Gap junctional blockers or acidosis depressed spontaneous epileptiform discharges in hippocampal slices exposed to a zero calcium perfusate (Perez Velazquez et al. 1994; Xiong et al., 2000; Schweitzer et al., 2000). Xiong et al., (2000) also showed that the initiation of the field burst resulted in intracellular acidification, which terminated the bursting activity after reaching a certain level. Also synchronized activities, recorded along the dorsal dentate gyrus, were blocked by focal application of an acidic medium. Neuronal resting membrane potential and action potentials in zero calcium in CA1 neurons (Perez Velazquez et al. 1994) and in dentate granule neurons in normal ACSF (Schweitzer et al., 2000) did not significantly change following changes in the pHosufficient to block spontaneous field burst activities. Furthermore, gap junction blockers octanol, oleamide and low pH, suppressed the field burst activities without affecting epileptiform discharges recorded from single units (Schweitzer et al., 2000). Likewise, in our experiments, carbenoxolone increased neuronal excitability whereas it significantly reduced the duration of field burst activities in CA1 pyramidal neurons. These data strongly suggest that field bursts depend on the synchronization of individual responses from a large number of neurons via gap junctional connections.

Ross et al. (2000) demonstrated that the high-frequency of spontaneous bursts of population spikes, generated by the hippocampal CA1 pyramidal neurons in a 0 Mg2+ and 50 μM 4-aminopyridine medium, were reduced by carbenoxolone (100 μM). This action of carbenoxolone, which is also known to act as a mineralocorticoid agonist, was not blocked by the mineralocorticoid antagonist, spironolactone (1 μM). Activation of mineralocorticoid receptors, which are found in CA1 pyramidal neurons, results in increased excitability and reduced spike frequency adaptation in these neurons (Joels and de Kloet 1990), as seen by us as well with carbenoxolone. Therefore the blocking effect of carbenoxolone on synchronized epileptiform discharges appears to be unrelated to its action on mineralocorticoid receptors at the single cell level. In our experiments, as in those of Ross et al. (2000), the blocking action of carbenoxolone on epileptiform discharges was slowly or not at all reversed with washout (40–70 min).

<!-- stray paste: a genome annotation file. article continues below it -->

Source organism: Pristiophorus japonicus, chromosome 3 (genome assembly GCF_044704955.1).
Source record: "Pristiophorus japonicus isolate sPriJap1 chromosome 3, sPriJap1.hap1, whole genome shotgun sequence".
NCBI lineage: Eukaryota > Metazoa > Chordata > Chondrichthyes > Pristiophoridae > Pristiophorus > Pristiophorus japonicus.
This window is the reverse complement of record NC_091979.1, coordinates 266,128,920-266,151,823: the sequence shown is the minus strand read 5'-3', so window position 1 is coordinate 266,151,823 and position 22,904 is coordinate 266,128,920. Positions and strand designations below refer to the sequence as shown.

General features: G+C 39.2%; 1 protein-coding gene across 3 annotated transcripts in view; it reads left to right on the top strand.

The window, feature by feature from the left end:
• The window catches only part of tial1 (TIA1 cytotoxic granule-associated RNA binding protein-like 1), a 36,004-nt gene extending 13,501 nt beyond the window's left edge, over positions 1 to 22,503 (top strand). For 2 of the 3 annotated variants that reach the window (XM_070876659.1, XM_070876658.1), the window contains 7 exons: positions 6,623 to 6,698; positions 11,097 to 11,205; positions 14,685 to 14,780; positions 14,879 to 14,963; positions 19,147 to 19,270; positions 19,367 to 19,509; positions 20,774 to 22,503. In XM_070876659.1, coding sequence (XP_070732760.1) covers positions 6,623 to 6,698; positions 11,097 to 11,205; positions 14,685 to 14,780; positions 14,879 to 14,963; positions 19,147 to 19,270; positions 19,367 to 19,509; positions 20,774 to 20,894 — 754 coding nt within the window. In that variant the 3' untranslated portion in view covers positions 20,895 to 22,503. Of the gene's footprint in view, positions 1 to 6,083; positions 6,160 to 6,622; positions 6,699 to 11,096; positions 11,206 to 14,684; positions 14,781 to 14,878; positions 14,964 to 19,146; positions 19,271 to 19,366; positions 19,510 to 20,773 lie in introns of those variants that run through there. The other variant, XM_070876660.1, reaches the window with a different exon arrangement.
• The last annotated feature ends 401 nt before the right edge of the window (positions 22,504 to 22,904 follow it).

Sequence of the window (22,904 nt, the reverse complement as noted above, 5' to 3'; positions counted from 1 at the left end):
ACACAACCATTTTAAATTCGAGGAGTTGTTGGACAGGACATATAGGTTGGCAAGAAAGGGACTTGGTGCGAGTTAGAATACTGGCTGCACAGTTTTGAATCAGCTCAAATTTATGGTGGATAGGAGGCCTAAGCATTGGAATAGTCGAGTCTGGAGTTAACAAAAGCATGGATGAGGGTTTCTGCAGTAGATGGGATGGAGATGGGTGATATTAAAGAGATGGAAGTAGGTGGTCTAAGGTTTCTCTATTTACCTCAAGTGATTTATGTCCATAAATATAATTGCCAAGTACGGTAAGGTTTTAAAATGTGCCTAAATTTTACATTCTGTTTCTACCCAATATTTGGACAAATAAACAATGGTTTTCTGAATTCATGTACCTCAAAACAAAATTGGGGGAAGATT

Many different connexins have been localized in the CNS. More specifically, Cx43 and Cx30 have been found to exist in astrocytic membranes, and Cx32 is present in oligodendrocytes (Rash et al. 1998, 2001). Currently, Cx36 is the first connexin to be localized only in neurons (Rash et al., 2001). In our experiments, Western blotting did not show any significant differences in the level of protein expression for Cx26, Cx32, Cx36 and Cx43 in the control and tetanized slices. Only the expression level of dephosphorylated Cx43, not the total Cx43 protein expression, appeared reduced. How this relates to the development of seizure-like activity is unclear. Currently, although the majority of connexins, excluding Cx26, have been shown to be phosphoproteins, there are no commercially available antibodies to assess the phosphorylation state of Cx32 and Cx36. The phosphorylation of Cx43 is a controversial topic and appears to influence gap junctional communication in both a positive and negative manner (Crow et al. 1990; Musil et al. 1990; Brissette et al. 1991; Kadle et al. 1991; Laird et al. 1991; Berthoud et al. 1992). For instance, activation of PKC in different cell types has been shown to have variable effects on channel conductance. Even in the same cell type, neonatal rat cardiomyocytes, all three responses to TPA (12-O-tetradecanoylphorbol-13-acetate) have been reported: a decrease in junctional conductance (Munster et al. 1993), an increase in junctional conductance (Kwak et al. 1995), and little change in junctional conductance (Spray et al. 1990). This suggests that in addition to regulating the channels' conductance state (and consequently permeability), phosphorylation can lead to changes in other channel parameters.